Wartburg Castle blends superbly into its forest surroundings and is in many ways ‘the ideal castle’. Although it has retained some original sections from the feudal period, the form it acquired during the 19th-century reconstitution gives a good idea of what this fortress might have been at the height of its military and seigneurial power. It was during his exile at Wartburg Castle that Martin Luther translated the New Testament into German.
The legendary creation of Wartburg Castle is attributed to Count Ludwig der Springer. The first steps in its construction were taken in 1067, following the troubles caused by the Investiture Contest, troubles which encouraged the birth of feudalism. The castle is mentioned for the first time in 1080 as a strategic base, one of the key points in the early years of Ludovician sovereignty. This sovereignty grew more firmly established during the first half of the 12th century. Raised to the dignity of landgraves, the Ludovicians supported the policies of the Stauffen emperors. The building of the palace in the second half of the 12th century illustrates their status as Princes of the Empire. Towards the end of the 12th century, a literary court developed at Wartburg castle, attracted by Landgrave Hermann I, who surrounded himself with poets and musicians. The poetry of Walther von der Vogelweide describes the brilliant society life which gave rise to the episode of the singers’ tourney at Wartburg Castle, a romanticized version of which inspired Richard Wagner’s opera, Tannhäuser.
In 1221 Landgrave Ludwig IV, the son of Hermann, married Elizabeth of Hungary. Widowed in 1227, Elizabeth devoted herself to charitable works to which the Landgrave’s family took exception. Driven out of Wartburg Castle with her three children, she founded a hospital in Marburg and lived her life by Franciscan principles. She was canonized in 1235, four years after her death.
Heinrich Raspe IV, the brother of Ludwig IV, succeeded him and, espousing the Pope’s cause, was appointed King of Germany on the initiative of Innocent IV. His death in 1247 ended the Ludovician dynasty.
The Margrave of Wettin, Heinrich von Meissen, took possession of Wartburg Castle. Over the next century, the site was to receive a series of new buildings. The transfer of the seat of power to Gotha and subsequently to Weimar at the beginning of the 15th century marked the beginning of the castle’s decline.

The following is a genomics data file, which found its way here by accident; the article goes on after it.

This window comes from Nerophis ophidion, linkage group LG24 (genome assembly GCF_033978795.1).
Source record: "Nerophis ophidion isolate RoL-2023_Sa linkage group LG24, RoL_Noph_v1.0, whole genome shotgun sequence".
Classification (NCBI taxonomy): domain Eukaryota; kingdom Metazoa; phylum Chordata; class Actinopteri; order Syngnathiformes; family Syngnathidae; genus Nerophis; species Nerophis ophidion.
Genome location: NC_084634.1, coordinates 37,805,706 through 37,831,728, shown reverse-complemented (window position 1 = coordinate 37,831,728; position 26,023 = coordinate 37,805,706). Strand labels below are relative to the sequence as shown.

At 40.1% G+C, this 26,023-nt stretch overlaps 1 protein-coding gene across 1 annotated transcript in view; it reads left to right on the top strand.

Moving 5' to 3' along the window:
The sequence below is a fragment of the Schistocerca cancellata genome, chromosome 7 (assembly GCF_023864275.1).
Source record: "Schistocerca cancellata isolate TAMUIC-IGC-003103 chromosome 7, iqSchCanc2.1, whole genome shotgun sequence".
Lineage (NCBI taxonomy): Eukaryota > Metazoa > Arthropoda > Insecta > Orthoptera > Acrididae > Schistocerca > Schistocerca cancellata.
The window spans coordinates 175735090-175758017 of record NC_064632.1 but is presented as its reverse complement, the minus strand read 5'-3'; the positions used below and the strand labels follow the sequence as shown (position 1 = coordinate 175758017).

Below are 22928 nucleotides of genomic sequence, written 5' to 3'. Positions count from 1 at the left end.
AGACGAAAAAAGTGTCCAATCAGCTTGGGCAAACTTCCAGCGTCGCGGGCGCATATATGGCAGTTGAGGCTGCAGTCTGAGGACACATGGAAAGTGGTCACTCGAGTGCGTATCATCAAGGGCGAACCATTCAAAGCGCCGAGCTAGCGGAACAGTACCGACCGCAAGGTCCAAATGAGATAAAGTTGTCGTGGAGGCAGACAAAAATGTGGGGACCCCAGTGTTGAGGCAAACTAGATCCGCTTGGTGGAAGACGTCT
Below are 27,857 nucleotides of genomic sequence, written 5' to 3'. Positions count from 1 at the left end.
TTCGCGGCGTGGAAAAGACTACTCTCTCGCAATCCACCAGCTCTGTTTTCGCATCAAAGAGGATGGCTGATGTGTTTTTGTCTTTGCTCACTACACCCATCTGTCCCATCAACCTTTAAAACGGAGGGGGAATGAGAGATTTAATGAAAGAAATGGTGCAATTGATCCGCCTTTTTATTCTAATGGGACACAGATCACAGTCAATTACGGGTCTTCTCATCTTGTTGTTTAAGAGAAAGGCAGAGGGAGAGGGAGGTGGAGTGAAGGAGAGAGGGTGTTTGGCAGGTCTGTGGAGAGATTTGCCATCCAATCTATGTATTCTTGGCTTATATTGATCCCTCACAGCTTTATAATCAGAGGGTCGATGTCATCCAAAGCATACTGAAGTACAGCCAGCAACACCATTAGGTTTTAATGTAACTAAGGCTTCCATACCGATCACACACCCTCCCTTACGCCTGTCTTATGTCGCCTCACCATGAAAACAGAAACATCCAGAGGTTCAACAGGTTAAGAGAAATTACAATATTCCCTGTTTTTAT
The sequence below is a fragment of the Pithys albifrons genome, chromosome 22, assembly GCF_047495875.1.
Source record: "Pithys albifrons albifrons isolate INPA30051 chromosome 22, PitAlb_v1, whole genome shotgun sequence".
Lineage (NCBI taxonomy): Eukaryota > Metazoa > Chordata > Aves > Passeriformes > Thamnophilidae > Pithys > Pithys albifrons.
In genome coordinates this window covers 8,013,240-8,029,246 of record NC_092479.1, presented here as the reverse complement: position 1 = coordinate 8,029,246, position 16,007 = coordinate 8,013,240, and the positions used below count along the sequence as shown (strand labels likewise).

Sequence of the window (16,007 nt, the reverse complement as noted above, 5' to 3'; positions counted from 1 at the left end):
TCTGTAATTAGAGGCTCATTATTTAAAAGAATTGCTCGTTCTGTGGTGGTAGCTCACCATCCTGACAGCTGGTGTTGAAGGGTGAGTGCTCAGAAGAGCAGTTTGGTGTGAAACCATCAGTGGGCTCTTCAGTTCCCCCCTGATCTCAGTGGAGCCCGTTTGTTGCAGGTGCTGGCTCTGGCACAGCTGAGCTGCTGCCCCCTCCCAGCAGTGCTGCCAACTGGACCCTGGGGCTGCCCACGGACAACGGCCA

Under the protection of the Prince Elector of Saxony, Martin Luther stayed at Wartburg Castle in secret. Here he devoted himself to literature, producing a considerable body of work attested by his correspondence, from which many letters have survived. It was at Wartburg Castle that he made his translation of the New Testament into German. His exile came to an end in March 1522 and by the end of the 16th century, the memory of Luther was already attracting large numbers of pilgrims.
From the 16th century onwards, the castle was kept more or less in a state of repair: though abandoned as a seat of power, its strategic importance was nonetheless highlighted several times. The events that had taken place there, and in particular the memory of St Elizabeth and of Luther, were also arguments for its preservation, but neglect gradually led to inevitable dilapidation, which was almost total by the end of the 18th century. Goethe paid a visit in 1777 and made a drawing of the ruin which shows only the palace remaining partially intact. The poet suggested the creation of a museum, justified by the ever-growing numbers of pilgrims. After the Napoleonic wars, a national sentiment emerged which revelled in the image of ancient Germany as symbolized by Wartburg Castle.
In 1817, the students’ associations organized an event which set the seal on this tendency, further confirmed by the revolution of March 1848. Wartburg Castle was to remain the headquarters of students’ associations for the whole of Germany.
In the first half of the 19th century, on the initiative of the Grand Duke of Saxony, the entire site was completely renovated: the remains of the palace were raised from their ruins, the curtain wall restored, and the remainder of the buildings reconstructed under the supervision of architect Hugo von Ritgen. The large part necessarily played by assumptions in the reconstruction have rather more to do with the romantic imagination than with historical reality. The involvement of renowned artists such as Moritz von Schwind, particularly in his illustration of the life of St Elizabeth, underlines the symbolic nature of the site.
This allegorical monument was for a short time the object of attention from the Nazi regime, but no event of importance was held there over the period, apart from the subjection of the students’ associations to the principles of the regime.
In 1945, the bombing of Eisenach spared Wartburg, although the castle was later pillaged by Soviet troops. The German Democratic Republic made Wartburg Castle a national monument, major restoration work was carried out, and numerous commemorative ceremonies were held in connection with the religious connotations and symbolic value of the monument.
Since the reunification of Germany, restoration work has concentrated primarily on the interiors and on the problems of preserving the stonework on the palace facades.